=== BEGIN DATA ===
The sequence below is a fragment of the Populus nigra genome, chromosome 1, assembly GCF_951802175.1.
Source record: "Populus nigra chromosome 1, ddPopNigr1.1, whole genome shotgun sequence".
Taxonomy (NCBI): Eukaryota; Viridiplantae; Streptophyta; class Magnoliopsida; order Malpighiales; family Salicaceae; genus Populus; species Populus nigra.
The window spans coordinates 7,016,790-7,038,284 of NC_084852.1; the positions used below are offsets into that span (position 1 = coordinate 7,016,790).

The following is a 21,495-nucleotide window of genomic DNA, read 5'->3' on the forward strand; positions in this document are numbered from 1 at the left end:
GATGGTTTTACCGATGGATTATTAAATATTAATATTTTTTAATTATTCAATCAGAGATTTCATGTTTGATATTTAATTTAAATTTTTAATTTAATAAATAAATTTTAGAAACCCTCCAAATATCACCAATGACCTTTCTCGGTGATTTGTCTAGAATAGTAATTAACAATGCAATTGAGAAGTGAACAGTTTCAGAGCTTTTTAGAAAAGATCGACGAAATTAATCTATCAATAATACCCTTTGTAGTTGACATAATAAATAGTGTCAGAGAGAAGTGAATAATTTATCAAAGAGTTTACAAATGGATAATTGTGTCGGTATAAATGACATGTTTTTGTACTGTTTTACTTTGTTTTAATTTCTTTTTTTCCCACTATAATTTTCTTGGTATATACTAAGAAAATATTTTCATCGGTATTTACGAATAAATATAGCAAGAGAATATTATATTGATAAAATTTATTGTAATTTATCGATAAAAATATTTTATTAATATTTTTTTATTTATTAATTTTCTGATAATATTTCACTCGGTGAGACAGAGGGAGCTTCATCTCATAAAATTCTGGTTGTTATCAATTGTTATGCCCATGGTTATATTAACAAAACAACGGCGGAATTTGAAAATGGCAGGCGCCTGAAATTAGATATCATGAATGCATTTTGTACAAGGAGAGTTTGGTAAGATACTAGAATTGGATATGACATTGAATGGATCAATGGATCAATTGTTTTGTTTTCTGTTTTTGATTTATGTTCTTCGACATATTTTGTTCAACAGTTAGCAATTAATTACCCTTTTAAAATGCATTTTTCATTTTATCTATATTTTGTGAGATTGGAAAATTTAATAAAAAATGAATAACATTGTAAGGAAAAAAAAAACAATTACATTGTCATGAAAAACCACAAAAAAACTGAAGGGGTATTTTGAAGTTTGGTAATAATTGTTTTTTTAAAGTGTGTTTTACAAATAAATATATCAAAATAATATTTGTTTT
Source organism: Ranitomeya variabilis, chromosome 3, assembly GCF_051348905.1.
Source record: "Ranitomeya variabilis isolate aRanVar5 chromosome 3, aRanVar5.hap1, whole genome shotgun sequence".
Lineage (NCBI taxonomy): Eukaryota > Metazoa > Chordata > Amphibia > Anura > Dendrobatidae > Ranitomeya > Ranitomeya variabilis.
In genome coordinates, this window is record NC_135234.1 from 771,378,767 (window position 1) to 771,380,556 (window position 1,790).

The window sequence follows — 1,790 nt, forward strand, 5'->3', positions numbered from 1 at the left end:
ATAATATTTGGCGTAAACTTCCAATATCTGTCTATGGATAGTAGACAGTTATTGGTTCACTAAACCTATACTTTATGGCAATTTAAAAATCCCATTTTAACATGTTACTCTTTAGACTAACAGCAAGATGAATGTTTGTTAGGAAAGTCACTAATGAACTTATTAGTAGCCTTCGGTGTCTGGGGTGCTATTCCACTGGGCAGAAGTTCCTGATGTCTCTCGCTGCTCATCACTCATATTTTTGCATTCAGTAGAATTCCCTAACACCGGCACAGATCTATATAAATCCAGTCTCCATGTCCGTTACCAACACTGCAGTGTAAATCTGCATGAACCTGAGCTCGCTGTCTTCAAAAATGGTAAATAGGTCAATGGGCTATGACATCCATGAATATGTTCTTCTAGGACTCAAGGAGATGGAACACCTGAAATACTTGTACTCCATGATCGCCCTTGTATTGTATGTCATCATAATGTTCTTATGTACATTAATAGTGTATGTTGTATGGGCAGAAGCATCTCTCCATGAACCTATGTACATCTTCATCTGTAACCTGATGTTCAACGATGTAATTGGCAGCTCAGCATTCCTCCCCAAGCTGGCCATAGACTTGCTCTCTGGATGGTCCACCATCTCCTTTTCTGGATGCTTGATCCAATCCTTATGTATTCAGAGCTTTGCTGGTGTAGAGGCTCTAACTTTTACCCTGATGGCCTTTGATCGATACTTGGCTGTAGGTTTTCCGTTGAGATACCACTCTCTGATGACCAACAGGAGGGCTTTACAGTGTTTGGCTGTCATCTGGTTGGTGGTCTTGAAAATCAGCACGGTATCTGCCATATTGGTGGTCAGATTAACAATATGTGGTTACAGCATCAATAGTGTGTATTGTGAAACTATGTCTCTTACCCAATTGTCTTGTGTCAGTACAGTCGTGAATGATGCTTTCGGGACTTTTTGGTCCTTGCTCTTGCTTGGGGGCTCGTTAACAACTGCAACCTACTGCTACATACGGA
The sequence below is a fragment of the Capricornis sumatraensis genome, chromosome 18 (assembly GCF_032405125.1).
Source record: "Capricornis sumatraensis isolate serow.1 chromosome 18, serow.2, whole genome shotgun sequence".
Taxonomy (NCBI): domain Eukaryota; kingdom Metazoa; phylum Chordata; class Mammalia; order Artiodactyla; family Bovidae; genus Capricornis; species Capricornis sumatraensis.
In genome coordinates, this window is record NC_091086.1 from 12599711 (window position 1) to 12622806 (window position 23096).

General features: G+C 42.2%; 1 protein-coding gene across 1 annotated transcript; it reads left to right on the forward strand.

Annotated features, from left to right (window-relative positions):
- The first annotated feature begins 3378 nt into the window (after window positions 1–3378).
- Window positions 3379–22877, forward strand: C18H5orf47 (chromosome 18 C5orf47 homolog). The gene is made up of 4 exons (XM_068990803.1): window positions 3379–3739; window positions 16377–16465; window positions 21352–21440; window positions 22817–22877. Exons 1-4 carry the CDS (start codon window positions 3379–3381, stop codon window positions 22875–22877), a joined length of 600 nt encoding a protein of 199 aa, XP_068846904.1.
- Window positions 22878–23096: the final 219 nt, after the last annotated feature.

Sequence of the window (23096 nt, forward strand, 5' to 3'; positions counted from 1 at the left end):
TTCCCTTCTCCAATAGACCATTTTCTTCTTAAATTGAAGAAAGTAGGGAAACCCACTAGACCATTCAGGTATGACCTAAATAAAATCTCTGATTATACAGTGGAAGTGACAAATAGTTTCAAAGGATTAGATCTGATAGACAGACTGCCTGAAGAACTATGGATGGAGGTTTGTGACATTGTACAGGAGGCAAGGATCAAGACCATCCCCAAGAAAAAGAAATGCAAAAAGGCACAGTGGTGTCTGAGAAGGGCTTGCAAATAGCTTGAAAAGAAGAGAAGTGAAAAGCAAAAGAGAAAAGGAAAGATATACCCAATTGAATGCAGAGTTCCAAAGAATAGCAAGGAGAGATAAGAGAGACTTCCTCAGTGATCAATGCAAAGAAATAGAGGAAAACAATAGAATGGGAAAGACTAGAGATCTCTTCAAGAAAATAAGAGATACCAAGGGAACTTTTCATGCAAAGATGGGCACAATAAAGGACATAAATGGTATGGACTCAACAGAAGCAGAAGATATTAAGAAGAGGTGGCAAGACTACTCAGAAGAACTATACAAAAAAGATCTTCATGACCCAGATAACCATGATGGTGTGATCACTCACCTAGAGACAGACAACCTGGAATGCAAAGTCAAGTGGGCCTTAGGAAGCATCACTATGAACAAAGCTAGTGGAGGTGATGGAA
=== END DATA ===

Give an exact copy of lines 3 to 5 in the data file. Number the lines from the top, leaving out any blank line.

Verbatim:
Taxonomy (NCBI): Eukaryota; Viridiplantae; Streptophyta; class Magnoliopsida; order Malpighiales; family Salicaceae; genus Populus; species Populus nigra.
The window spans coordinates 7,016,790-7,038,284 of NC_084852.1; the positions used below are offsets into that span (position 1 = coordinate 7,016,790).

The following is a 21,495-nucleotide window of genomic DNA, read 5'->3' on the forward strand; positions in this document are numbered from 1 at the left end: